Dietary patterns of antioxidant vitamin and carotenoid intake associated with bone mineral density: findings from post-menopausal japanese female subjects.

Auteur(s) :
Ogawa K., Sugiura M., Nakamura M.
Date :
Jan, 2011
Source(s) :
OSTEOPOROS INT. #22:1 p143-52
Adresse :
Research team for health benefit of fruit, National Institute of Fruit Tree Science, 485-6 Shimizu-Okitsu-nakachou, Shizuoka-shi, Shizuoka, 424-0292, Japan, msugiura@affrc.go.jp.

Sommaire de l'article

Recent studies show that antioxidants may reduce the risk of osteoporosis. This study showed the associations of bone mineral density with dietary patterns of antioxidant vitamins and carotenoids. The findings suggest the combination of vitamin C and beta-cryptoxanthin intakes might provide benefit to bone health in post-menopausal Japanese female subjects. INTRODUCTION: Recent epidemiological studies show antioxidants may reduce the risk of osteoporosis, but little is known about the dietary patterns of antioxidant vitamin and carotenoid intakes and their relation with bone mineral density (BMD). METHODS: A total of 293 post-menopausal female subjects who had received health examinations in the town of Mikkabi, Shizuoka Prefecture, Japan, participated in the study. Radial BMD was measured using dual-energy X-ray absorptiometry. Dietary intakes of antioxidant vitamins and carotenoids were assessed by using a validated food-frequency questionnaire. Dietary patterns were identified on a selected set of antioxidants through principal component factor analysis. RESULTS: Three dietary patterns were identified. The « retinol » pattern, characterized by notably high intakes of preformed retinol, zeaxanthin, and vitamin E, was positively associated with the risk for low BMD. In contrast, the « beta-cryptoxanthin » pattern, characterized by notably high intakes of beta-cryptoxanthin and vitamin C, was negatively associated with low BMD. The odds ratios for low BMD in the highest tertiles of dietary intakes of preformed retinol, vitamin C, and beta-cryptoxanthin against the lowest tertiles were 3.22 [95% confidence interval (CI), 1.38-7.51], 0.25 (CI, 0.10-0.66), and 0.40 (CI, 0.17-0.92), respectively, after adjustments for confounders. However, negative associations of vitamin C and beta-cryptoxanthin with low BMD were not significant after further adjustment for intake of beta-cryptoxanthin or vitamin C, respectively. Higher intakes of both vitamin C and beta-cryptoxanthin were significantly associated with low BMD (P < 0.05). CONCLUSIONS: The combination of vitamin C and beta-cryptoxanthin may be associated with radial BMD in post-menopausal Japanese female subjects.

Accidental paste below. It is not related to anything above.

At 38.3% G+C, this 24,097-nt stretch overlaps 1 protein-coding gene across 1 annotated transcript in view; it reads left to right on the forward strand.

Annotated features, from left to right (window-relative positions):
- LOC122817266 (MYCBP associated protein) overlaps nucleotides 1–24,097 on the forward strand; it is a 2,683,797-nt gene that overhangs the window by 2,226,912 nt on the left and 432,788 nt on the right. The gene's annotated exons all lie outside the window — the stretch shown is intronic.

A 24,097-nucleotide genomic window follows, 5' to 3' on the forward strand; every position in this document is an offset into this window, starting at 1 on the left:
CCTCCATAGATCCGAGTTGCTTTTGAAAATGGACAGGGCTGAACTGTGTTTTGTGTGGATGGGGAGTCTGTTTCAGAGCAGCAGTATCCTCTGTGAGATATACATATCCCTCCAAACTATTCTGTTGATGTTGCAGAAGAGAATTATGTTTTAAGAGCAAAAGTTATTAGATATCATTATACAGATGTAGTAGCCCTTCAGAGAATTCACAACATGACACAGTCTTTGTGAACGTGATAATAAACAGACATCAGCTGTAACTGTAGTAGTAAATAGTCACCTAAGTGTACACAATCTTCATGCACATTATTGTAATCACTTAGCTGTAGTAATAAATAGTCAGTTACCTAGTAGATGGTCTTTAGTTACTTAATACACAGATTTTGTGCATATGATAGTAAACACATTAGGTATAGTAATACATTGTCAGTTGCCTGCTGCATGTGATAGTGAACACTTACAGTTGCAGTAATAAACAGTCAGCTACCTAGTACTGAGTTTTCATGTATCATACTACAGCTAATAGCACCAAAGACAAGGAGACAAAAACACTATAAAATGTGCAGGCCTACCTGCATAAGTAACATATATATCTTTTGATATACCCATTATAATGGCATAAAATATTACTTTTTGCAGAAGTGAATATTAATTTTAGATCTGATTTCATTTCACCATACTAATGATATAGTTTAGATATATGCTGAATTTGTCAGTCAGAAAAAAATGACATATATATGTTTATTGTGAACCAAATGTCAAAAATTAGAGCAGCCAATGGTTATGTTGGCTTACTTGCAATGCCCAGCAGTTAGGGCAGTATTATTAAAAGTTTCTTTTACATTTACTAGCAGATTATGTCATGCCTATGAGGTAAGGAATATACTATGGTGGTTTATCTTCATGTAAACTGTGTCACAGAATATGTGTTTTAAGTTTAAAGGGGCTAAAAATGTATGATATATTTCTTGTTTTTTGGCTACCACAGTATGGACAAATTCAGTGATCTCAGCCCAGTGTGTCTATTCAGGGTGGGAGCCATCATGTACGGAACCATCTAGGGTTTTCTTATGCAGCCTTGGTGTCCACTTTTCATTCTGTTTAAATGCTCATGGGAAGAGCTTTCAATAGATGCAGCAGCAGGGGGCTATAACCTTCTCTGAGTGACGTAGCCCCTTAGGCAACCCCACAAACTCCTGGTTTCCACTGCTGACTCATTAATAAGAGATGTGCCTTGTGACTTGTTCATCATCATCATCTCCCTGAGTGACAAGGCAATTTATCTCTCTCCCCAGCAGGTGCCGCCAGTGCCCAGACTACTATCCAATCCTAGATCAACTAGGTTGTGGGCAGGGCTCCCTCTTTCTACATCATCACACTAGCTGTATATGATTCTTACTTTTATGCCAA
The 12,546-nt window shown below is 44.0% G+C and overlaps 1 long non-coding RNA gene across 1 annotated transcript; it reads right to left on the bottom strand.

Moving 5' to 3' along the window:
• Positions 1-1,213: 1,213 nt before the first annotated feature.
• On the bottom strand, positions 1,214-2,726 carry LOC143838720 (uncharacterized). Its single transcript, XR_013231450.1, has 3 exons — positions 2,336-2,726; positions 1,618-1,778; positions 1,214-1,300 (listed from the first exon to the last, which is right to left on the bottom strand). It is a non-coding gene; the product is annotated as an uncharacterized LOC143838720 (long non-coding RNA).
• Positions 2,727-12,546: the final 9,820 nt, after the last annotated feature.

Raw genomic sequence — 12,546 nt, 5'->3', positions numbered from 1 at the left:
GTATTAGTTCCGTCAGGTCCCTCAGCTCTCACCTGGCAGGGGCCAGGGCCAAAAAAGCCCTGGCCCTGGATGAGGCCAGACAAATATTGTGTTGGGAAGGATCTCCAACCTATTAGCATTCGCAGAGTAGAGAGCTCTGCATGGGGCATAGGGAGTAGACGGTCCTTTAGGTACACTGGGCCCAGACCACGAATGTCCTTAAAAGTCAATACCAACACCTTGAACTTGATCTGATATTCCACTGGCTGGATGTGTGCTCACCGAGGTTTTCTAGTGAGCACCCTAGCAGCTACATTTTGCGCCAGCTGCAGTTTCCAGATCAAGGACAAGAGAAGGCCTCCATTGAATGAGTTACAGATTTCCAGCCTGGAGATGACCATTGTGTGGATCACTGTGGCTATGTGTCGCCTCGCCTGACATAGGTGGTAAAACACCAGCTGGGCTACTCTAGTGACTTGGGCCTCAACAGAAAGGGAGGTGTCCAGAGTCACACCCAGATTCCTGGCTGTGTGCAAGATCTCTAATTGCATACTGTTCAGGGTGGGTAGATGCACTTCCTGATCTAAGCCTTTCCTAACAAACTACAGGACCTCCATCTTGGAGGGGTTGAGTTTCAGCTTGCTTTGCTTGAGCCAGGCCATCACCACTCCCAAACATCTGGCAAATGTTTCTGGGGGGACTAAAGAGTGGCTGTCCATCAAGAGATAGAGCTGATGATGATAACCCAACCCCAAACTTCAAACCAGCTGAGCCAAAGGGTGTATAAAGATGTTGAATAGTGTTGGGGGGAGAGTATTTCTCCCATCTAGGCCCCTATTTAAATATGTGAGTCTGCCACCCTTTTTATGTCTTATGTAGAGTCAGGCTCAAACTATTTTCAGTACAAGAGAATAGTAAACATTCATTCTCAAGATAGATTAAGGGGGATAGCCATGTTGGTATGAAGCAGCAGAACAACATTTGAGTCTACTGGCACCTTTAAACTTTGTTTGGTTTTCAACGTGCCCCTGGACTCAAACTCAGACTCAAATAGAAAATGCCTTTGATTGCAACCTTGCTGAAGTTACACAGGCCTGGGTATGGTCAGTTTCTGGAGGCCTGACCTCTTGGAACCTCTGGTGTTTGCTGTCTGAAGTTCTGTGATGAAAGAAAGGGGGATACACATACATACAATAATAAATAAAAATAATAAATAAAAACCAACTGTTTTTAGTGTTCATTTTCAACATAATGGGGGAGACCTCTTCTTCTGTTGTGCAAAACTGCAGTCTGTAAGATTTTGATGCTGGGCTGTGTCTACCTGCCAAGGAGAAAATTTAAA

Source : Pubmed
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